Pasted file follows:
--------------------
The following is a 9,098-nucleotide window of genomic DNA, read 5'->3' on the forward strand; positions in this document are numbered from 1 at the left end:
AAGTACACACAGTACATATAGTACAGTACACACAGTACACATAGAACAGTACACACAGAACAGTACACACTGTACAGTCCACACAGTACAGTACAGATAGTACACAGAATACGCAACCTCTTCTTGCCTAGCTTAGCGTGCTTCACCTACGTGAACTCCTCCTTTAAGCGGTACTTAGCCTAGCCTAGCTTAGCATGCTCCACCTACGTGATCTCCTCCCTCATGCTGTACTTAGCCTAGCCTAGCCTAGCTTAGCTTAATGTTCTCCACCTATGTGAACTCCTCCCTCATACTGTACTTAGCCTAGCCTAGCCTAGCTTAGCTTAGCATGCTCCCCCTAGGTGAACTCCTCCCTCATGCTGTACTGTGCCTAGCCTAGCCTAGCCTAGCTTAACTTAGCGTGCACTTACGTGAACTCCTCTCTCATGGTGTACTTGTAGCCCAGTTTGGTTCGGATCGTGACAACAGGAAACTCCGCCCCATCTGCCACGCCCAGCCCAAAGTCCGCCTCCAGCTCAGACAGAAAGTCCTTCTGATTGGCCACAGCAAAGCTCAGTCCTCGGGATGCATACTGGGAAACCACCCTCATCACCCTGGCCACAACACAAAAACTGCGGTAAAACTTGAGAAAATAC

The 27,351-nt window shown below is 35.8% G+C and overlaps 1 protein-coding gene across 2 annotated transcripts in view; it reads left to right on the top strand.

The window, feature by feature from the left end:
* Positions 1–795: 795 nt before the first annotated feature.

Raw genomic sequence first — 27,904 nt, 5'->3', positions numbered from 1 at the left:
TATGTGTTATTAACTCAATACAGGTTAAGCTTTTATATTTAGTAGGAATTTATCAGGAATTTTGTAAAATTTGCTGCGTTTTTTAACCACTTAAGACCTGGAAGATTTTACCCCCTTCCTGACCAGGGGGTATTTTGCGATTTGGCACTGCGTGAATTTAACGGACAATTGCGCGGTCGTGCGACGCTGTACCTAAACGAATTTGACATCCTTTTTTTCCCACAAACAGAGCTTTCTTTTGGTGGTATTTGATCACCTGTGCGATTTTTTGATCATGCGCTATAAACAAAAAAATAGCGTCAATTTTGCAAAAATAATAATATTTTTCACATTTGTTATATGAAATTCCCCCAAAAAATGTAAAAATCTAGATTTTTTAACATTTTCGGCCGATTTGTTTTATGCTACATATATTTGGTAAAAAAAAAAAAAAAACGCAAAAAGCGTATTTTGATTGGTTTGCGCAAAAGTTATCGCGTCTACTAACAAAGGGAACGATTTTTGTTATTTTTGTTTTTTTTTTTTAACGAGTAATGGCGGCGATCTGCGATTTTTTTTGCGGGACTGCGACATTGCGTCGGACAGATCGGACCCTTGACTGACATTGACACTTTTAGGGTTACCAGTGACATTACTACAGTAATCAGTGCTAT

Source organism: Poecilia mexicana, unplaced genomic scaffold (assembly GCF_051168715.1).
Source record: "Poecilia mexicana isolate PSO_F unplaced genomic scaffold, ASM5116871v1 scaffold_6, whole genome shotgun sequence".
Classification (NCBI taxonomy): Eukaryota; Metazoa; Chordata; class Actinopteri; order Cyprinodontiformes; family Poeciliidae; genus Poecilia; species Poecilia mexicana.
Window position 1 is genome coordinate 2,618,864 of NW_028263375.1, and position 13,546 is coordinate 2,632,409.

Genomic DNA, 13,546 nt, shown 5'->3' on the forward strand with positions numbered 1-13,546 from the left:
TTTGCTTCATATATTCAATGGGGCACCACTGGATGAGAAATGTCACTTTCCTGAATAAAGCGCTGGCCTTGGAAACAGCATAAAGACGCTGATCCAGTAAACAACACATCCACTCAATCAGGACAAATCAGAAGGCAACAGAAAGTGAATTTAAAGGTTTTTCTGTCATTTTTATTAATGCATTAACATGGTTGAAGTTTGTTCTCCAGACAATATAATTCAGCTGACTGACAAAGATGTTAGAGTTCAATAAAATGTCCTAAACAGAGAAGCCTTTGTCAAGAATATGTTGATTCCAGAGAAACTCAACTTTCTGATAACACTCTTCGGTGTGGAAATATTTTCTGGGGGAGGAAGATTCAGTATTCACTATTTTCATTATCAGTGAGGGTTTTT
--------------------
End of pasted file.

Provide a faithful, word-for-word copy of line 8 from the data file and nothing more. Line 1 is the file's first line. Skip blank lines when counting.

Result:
Source organism: Poecilia mexicana, unplaced genomic scaffold (assembly GCF_051168715.1).